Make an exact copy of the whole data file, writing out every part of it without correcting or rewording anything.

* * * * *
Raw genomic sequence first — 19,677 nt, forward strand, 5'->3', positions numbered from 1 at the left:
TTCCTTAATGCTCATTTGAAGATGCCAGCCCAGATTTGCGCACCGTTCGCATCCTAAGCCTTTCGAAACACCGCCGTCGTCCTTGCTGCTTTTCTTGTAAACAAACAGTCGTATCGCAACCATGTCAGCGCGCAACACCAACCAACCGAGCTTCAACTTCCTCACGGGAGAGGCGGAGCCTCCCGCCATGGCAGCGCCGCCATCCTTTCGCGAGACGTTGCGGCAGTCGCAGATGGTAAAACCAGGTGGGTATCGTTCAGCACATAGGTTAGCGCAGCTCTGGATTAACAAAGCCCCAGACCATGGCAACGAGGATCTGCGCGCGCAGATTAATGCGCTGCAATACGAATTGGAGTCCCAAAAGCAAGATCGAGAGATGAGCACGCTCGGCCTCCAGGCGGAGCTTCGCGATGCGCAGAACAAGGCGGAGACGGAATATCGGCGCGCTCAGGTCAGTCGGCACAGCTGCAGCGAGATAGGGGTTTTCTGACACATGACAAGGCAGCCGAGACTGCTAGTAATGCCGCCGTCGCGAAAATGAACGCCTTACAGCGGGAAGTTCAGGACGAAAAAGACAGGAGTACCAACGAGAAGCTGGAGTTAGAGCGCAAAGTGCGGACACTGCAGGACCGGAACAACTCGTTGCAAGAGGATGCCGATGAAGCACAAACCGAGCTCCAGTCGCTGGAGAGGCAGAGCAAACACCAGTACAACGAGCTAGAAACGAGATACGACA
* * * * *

Raw genomic sequence first — 19,677 nt, forward strand, 5'->3', positions numbered from 1 at the left:
TTCCTTAATGCTCATTTGAAGATGCCAGCCCAGATTTGCGCACCGTTCGCATCCTAAGCCTTTCGAAACACCGCCGTCGTCCTTGCTGCTTTTCTTGTAAACAAACAGTCGTATCGCAACCATGTCAGCGCGCAACACCAACCAACCGAGCTTCAACTTCCTCACGGGAGAGGCGGAGCCTCCCGCCATGGCAGCGCCGCCATCCTTTCGCGAGACGTTGCGGCAGTCGCAGATGGTAAAACCAGGTGGGTATCGTTCAGCACATAGGTTAGCGCAGCTCTGGATTAACAAAGCCCCAGACCATGGCAACGAGGATCTGCGCGCGCAGATTAATGCGCTGCAATACGAATTGGAGTCCCAAAAGCAAGATCGAGAGATGAGCACGCTCGGCCTCCAGGCGGAGCTTCGCGATGCGCAGAACAAGGCGGAGACGGAATATCGGCGCGCTCAGGTCAGTCGGCACAGCTGCAGCGAGATAGGGGTTTTCTGACACATGACAAGGCAGCCGAGACTGCTAGTAATGCCGCCGTCGCGAAAATGAACGCCTTACAGCGGGAAGTTCAGGACGAAAAAGACAGGAGTACCAACGAGAAGCTGGAGTTAGAGCGCAAAGTGCGGACACTGCAGGACCGGAACAACTCGTTGCAAGAGGATGCCGATGAAGCACAAACCGAGCTCCAGTCGCTGGAGAGGCAGAGCAAACACCAGTACAACGAGCTAGAAACGAGATACGACA